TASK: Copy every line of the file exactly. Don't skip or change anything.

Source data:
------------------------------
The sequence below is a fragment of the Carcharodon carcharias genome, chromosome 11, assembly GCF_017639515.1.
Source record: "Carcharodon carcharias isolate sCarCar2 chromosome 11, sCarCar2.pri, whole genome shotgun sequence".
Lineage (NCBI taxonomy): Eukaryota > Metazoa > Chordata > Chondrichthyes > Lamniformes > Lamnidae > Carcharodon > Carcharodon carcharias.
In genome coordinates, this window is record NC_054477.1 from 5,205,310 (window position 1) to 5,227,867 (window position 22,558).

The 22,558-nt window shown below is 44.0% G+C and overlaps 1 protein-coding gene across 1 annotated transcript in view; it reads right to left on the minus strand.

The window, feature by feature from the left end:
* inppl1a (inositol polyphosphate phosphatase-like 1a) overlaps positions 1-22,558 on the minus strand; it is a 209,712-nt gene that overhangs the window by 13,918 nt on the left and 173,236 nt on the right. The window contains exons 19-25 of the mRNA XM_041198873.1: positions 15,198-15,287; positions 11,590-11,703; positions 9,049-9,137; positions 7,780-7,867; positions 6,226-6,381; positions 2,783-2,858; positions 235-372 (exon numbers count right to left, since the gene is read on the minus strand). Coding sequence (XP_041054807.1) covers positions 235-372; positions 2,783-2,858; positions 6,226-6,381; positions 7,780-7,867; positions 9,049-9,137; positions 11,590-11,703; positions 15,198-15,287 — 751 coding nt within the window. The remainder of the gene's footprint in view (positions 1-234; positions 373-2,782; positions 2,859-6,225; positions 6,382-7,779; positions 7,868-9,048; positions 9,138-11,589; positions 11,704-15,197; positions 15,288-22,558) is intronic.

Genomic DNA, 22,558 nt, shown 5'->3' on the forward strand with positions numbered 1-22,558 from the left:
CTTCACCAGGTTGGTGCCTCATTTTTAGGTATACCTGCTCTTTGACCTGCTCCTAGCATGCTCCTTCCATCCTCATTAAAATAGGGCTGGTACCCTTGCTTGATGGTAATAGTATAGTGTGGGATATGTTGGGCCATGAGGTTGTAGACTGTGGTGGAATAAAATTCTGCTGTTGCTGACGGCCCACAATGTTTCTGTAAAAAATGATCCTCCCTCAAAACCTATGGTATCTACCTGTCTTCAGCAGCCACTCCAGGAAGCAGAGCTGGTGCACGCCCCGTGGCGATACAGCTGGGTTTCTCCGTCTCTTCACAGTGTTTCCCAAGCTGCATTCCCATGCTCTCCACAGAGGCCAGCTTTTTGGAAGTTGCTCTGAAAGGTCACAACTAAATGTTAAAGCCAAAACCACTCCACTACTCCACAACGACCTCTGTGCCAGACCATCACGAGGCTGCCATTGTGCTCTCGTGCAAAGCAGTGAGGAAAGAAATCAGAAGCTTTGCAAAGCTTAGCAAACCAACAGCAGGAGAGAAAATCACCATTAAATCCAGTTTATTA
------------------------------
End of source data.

The sequence below is a fragment of the Carcharodon carcharias genome, chromosome 11, assembly GCF_017639515.1.
Source record: "Carcharodon carcharias isolate sCarCar2 chromosome 11, sCarCar2.pri, whole genome shotgun sequence".
Lineage (NCBI taxonomy): Eukaryota > Metazoa > Chordata > Chondrichthyes > Lamniformes > Lamnidae > Carcharodon > Carcharodon carcharias.
In genome coordinates, this window is record NC_054477.1 from 5,205,310 (window position 1) to 5,227,867 (window position 22,558).

The 22,558-nt window shown below is 44.0% G+C and overlaps 1 protein-coding gene across 1 annotated transcript in view; it reads right to left on the minus strand.

The window, feature by feature from the left end:
* inppl1a (inositol polyphosphate phosphatase-like 1a) overlaps positions 1-22,558 on the minus strand; it is a 209,712-nt gene that overhangs the window by 13,918 nt on the left and 173,236 nt on the right. The window contains exons 19-25 of the mRNA XM_041198873.1: positions 15,198-15,287; positions 11,590-11,703; positions 9,049-9,137; positions 7,780-7,867; positions 6,226-6,381; positions 2,783-2,858; positions 235-372 (exon numbers count right to left, since the gene is read on the minus strand). Coding sequence (XP_041054807.1) covers positions 235-372; positions 2,783-2,858; positions 6,226-6,381; positions 7,780-7,867; positions 9,049-9,137; positions 11,590-11,703; positions 15,198-15,287 — 751 coding nt within the window. The remainder of the gene's footprint in view (positions 1-234; positions 373-2,782; positions 2,859-6,225; positions 6,382-7,779; positions 7,868-9,048; positions 9,138-11,589; positions 11,704-15,197; positions 15,288-22,558) is intronic.

Genomic DNA, 22,558 nt, shown 5'->3' on the forward strand with positions numbered 1-22,558 from the left:
CTTCACCAGGTTGGTGCCTCATTTTTAGGTATACCTGCTCTTTGACCTGCTCCTAGCATGCTCCTTCCATCCTCATTAAAATAGGGCTGGTACCCTTGCTTGATGGTAATAGTATAGTGTGGGATATGTTGGGCCATGAGGTTGTAGACTGTGGTGGAATAAAATTCTGCTGTTGCTGACGGCCCACAATGTTTCTGTAAAAAATGATCCTCCCTCAAAACCTATGGTATCTACCTGTCTTCAGCAGCCACTCCAGGAAGCAGAGCTGGTGCACGCCCCGTGGCGATACAGCTGGGTTTCTCCGTCTCTTCACAGTGTTTCCCAAGCTGCATTCCCATGCTCTCCACAGAGGCCAGCTTTTTGGAAGTTGCTCTGAAAGGTCACAACTAAATGTTAAAGCCAAAACCACTCCACTACTCCACAACGACCTCTGTGCCAGACCATCACGAGGCTGCCATTGTGCTCTCGTGCAAAGCAGTGAGGAAAGAAATCAGAAGCTTTGCAAAGCTTAGCAAACCAACAGCAGGAGAGAAAATCACCATTAAATCCAGTTTATTA